Thursday, March 29, 2012

Trying New Things

So, I'm trying my hand at fundraising and celebrating my 35th birthday by trying to raise $3500 for the Crohn's and Colitis Foundation of America (CCFA). Phew...that makes me sweat just typing it out! Don't know if I'll make it, but it'll be fun and worthwhile to try.

And, I figure if any organization deserves me going outside of my comfort zone to raise money for them it's the CCFA.

I wrote a post about my time with ulcerative colitis here before. And, here's my fancy fundraising attempt:

For my 18th birthday, when some kids were getting a new computer or a new car, I got a colectomy--that means a surgeon removed my colon. I had been diagnosed with ulcerative colitis when I was 14 years old, and my chronic, inflammatory bowel disease had irreparably damaged my colon in just four years.

Leading up to the surgery, I was getting two blood transfusions a week, going to the bathroom hourly, and eagerly waiting my next dose of anti-nausea medication. For a month I had been on bowel rest--a nice way of saying I wasn’t allowed to eat or drink in the hope that giving my colon some time off its hard work of digesting would help it heal. While being fed intravenously, I would salivate over the Kentucky Fried Chicken commercial that came on the hospital’s TV. Though not usually a KFC fan, I longed for some crispy fried chicken and mashed potatoes.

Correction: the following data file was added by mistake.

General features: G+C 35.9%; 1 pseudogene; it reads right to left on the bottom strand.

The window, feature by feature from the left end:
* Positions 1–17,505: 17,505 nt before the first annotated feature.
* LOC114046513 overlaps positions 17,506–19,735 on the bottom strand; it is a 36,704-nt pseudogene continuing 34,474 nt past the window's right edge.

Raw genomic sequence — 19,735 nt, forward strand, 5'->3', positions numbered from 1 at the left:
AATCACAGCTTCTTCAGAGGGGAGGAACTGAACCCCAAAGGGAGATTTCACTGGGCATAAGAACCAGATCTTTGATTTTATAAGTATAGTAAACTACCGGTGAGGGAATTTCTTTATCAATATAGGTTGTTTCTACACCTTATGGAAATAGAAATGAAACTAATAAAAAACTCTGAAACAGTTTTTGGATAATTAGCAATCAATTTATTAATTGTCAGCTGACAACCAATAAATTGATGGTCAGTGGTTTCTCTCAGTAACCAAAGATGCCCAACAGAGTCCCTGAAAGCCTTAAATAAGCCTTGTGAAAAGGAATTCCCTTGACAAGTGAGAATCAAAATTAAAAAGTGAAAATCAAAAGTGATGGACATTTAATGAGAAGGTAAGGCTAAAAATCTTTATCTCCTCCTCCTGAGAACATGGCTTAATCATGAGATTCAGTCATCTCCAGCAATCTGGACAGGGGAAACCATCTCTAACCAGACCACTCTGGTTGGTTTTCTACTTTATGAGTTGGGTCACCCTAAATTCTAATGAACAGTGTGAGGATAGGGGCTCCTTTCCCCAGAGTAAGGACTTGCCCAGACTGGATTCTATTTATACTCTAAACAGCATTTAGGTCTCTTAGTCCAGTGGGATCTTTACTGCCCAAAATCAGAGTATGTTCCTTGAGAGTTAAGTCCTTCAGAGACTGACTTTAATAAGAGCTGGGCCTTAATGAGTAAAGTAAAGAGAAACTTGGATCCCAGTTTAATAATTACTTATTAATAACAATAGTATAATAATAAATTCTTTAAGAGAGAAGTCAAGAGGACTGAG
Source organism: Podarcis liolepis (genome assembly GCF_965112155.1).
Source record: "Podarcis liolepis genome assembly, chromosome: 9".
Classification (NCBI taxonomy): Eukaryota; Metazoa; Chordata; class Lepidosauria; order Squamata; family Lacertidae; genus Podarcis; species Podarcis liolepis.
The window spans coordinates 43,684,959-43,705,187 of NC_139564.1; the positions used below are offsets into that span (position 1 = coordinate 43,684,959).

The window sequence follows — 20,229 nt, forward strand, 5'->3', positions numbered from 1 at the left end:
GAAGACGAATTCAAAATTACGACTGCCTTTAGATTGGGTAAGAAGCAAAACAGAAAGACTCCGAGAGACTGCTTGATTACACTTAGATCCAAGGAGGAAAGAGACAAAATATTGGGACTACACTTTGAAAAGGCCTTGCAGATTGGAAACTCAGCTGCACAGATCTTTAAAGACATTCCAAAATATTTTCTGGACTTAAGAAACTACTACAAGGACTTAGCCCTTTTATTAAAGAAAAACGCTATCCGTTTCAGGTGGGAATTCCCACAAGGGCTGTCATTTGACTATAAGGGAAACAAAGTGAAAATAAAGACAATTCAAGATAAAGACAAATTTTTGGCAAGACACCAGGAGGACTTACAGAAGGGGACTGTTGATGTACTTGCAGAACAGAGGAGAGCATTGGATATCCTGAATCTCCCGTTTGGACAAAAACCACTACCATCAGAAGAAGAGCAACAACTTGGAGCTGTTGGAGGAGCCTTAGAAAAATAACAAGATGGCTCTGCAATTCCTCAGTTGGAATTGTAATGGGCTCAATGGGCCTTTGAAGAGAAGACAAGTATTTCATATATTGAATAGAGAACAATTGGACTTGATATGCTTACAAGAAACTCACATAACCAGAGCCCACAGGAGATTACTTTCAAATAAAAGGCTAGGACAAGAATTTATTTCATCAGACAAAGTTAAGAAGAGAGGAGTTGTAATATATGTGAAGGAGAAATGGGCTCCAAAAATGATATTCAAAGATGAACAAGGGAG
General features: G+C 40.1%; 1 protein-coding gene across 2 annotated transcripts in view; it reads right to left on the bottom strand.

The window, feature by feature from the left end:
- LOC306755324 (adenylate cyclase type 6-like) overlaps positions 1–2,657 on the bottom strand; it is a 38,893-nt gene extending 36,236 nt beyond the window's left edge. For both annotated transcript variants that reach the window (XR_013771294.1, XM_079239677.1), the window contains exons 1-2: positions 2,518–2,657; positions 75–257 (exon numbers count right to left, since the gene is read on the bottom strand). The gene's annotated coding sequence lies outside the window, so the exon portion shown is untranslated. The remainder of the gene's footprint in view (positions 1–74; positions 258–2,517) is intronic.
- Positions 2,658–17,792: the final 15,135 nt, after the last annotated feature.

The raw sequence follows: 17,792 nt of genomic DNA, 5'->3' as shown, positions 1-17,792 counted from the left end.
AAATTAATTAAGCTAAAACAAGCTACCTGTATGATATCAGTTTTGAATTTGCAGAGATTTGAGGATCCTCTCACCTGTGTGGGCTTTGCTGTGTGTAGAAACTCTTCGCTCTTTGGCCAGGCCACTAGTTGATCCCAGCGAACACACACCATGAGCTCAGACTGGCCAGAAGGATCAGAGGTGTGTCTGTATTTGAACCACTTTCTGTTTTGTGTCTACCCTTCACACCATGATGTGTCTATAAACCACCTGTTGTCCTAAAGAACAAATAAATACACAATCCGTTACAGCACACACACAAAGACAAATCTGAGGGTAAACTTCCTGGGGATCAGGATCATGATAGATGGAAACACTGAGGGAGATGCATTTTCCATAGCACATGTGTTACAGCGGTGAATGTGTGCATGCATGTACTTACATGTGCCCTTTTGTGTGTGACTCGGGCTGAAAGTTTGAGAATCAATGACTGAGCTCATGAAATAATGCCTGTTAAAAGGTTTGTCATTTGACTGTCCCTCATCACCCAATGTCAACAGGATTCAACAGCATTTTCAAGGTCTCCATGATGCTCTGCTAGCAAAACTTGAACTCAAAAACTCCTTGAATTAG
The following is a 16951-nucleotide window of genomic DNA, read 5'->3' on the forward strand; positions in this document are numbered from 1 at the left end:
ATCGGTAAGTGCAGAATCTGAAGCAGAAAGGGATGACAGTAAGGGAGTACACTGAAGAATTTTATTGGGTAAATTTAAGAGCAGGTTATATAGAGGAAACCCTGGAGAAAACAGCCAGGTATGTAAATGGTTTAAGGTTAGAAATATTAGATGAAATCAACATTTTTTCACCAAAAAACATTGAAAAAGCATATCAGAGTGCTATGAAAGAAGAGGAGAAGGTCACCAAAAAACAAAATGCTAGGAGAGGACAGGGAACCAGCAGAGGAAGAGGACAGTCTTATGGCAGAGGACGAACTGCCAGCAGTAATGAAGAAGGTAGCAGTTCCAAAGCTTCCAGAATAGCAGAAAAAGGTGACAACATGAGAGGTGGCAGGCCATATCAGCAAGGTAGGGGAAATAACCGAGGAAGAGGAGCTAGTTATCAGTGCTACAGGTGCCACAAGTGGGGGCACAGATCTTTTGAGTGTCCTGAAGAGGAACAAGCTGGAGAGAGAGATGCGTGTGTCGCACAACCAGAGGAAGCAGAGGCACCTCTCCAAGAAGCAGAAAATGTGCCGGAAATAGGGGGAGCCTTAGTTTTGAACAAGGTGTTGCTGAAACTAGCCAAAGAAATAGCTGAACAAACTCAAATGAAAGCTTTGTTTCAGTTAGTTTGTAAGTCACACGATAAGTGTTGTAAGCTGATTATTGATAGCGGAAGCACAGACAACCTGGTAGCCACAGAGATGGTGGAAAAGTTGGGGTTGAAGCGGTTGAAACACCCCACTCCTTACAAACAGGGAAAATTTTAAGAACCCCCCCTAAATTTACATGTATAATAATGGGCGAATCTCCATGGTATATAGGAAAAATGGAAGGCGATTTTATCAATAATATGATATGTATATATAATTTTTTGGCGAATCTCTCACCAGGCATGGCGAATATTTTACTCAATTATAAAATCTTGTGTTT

I awoke from my colectomy and immediately noticed a difference. The nausea was finally gone. Though the recovery was slow, I eventually returned to a blessedly normal diet (I could eat raw vegetables again!), gave birth to three children, and remain ever grateful that I had the surgery.

Post-surgery my health has been great. I know how lucky I am. But, there are millions of Americans who aren’t as lucky, and for years I have felt the nagging guilt that I need to give back to the community that helped me when I was so sick.

When I heard about the Crohn’s & Colitis Foundation’s (CCFA) half marathon, I knew this was the time. Recently, I started strength training and running, which have helped strengthen the muscles around my knees. (Some of my joints have damage from the steroids I took to keep my ulcerative colitis under control as a teenager.)

So, I made the decision to run in the Napa to Sonoma Half Marathon this July. I am part of Team Challenge, a program that trains participants to run or walk the race while helping us raise money for research and support for Crohn’s Disease and ulcerative colitis. Since its inception, CCFA has been a part of every major discovery regarding ulcerative colitis and Crohn’s Disease. CCFA offers support to patients and families, and even sends kids with these diseases to camp. For many of these kids it is the first time in their lives they get to be “normal.”

CCFA holds a special place in my heart because they were the ones who organized pediatric support groups when I was first diagnosed (a disease with the primary symptoms of diarrhea, incontinence, and flatulence is difficult to deal with as a teenager). Later they found me a support group when I was dealing with my ostomy, and they organized conferences that helped me and my parents learn about on the newest treatments for my disease.

I am excited to have this opportunity to tell and reflect on my story while meeting new people as we work to help others who struggle with this disease. The timing is serendipitous; the race two days after the seventeenth anniversary of getting released from the hospital after my colectomy.

So, I have made a personal goal for this exciting challenge. In honor of my upcoming thirty-fifth birthday, I am committed to raising $3,500. Please consider helping me reach my goal. I look forward to raising money for an important cause. Call me with questions and check out my personal webpage.

http://www.active.com/donate/napa12phoenix/NapaECurtis
With many thanks,
Emily